A Theology of Place.

Or, how a coffee shop can change who you are.

An Average Day in the Life.

Today I got to Portland Brew around 2:30, and grabbed a mug of coffee. The front room has these huge windows, and I grabbed a seat facing them.

This is far from the first time I have watched the exact same sunset.

In August of 2018, I was starting a Master’s degree that was largely online, and I needed somewhere to work other than my house. I chose this random coffeeshop, and since then have spent an ungodly amount of time here.

Most of those hours were spent listening to music.

To this day, Mac Miller’s Swimming tastes like drip coffee.

If I hear anything off of Joji’s BALLADS 1, it is December of 2018 and I am depressed, walking through the freezing cold into Portland Brew with an armful of books.

Hannah Hunt by Vampire Weekend sounds like a spring day spent sitting on the porch and reading for fun.

Bon Iver’s RABi takes me back to the many times I have hid tears (of sorrow, of joy, of loss) in one of the corner seats here.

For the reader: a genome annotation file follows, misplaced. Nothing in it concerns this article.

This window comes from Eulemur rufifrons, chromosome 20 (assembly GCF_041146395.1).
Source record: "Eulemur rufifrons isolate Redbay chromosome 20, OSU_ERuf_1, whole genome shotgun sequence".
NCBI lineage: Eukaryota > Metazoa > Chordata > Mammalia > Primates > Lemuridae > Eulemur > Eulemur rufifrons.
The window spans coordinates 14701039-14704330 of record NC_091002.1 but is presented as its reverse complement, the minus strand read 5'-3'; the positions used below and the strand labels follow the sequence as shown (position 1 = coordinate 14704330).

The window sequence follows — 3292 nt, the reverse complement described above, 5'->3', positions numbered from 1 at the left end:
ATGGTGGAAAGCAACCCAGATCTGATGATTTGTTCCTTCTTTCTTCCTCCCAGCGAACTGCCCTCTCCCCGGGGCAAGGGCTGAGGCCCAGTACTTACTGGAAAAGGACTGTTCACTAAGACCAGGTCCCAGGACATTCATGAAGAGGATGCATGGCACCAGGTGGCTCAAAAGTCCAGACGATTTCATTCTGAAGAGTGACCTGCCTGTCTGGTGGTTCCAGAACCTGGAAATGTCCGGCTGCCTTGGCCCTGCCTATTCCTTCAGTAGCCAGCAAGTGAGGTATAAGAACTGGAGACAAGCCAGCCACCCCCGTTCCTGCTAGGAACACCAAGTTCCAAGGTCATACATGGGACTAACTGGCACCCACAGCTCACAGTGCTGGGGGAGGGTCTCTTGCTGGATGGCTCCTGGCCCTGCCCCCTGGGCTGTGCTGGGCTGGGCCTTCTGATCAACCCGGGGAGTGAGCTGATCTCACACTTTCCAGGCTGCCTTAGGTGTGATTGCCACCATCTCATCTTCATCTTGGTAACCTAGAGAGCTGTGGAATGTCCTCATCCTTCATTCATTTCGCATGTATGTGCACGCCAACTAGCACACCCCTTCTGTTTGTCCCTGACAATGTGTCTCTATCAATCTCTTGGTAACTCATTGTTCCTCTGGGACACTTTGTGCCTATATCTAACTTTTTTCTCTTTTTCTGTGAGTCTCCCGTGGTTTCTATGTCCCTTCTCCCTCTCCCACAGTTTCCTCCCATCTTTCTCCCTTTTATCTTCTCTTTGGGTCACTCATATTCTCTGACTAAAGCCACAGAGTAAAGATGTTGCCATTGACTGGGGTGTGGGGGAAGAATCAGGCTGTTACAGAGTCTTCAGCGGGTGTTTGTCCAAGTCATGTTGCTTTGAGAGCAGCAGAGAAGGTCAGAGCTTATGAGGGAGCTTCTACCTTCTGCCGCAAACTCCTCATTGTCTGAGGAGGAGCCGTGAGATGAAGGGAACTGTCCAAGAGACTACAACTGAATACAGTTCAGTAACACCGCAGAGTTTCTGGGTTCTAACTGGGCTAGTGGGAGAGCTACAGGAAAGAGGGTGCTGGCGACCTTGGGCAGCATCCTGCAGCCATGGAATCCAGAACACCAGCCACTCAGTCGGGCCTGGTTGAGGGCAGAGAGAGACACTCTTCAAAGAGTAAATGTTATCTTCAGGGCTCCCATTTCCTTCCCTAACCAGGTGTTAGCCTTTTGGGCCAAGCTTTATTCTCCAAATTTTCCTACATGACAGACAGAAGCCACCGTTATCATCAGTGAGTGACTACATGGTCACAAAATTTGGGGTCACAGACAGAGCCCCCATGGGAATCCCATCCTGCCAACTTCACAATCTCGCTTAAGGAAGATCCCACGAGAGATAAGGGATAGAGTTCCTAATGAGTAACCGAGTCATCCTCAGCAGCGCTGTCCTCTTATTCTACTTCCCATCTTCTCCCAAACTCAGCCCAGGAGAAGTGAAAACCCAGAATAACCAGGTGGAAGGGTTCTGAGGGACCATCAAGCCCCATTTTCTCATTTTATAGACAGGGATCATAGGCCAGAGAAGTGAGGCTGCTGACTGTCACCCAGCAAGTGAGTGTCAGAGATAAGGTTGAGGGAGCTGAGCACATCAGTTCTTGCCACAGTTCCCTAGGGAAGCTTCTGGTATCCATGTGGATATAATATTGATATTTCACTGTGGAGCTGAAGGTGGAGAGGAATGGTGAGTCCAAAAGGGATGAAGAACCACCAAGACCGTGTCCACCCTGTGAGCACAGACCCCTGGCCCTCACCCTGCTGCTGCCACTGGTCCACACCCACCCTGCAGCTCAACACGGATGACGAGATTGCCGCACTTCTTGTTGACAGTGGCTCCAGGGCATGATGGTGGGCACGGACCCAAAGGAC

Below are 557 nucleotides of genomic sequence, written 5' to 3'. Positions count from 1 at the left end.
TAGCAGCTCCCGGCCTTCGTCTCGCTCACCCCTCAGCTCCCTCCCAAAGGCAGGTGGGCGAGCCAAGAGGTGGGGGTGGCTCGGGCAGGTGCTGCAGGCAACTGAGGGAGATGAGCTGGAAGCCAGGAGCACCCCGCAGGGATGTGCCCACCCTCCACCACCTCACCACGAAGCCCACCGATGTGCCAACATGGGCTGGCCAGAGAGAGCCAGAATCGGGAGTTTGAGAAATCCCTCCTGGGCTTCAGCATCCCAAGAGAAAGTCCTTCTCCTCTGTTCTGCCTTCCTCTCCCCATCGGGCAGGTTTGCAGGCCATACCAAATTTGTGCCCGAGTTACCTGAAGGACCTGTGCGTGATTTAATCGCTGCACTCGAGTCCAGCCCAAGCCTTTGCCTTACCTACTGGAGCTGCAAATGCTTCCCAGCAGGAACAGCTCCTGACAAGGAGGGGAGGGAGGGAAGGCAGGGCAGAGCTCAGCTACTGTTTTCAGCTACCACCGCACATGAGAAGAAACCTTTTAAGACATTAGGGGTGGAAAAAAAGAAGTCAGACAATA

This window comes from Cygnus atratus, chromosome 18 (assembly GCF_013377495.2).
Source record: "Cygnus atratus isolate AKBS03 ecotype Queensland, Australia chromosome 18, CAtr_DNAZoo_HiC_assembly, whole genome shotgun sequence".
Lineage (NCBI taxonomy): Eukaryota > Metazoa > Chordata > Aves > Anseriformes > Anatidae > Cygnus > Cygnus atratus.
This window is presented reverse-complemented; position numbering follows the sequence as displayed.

Just as much as this coffeeshop has fit my life into it,

the place exposes me to the lives of those sitting around me. I’ve seen regulars ordering the same thing for the millionth time, or first dates that go really well, or breakups over a cup of iced coffee.

Throughout these two years,

I’ve consistently found myself reading some thick textbook at my favorite table here, feeling maybe more than a little impressed at my ability to understand the book, but then looking up to see the people in Portland Brew, and wondering if any of what I’ve learned actually matters to them.

Today, I find myself thinking about place, and it’s role in the life of the people of God.

As a kid reading the Bible, I always mentally skipped the names of places, from Judah to Philistia, or Galilee to Corinth. It just never quite seemed important, in large part because I didn’t know any of those places.

When I tell the story of God bringing about wholeness in my own life,

I will have to mention the summer camp I grew up going to, Forest Home. I’ll talk about Lipscomb University’s campus, and the Flathead valley of northwestern Montana where I did a summer internship, and now, the house on Grandview Ave where I’ve lived for the past year and a half.

God’s Place in Our World.

I find myself thinking that maybe good theology starts not with big words and even bigger concepts, but with place. Asking not “who is God?” or “what is God up to?”, but “what is God up to here?”

I won’t pretend to fully understand it, but I just get the sense there’s something holy in that.

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Lorne Jaques

Writer. Teacher. Pastor. Interpreter of strange times, and aspiring polymath.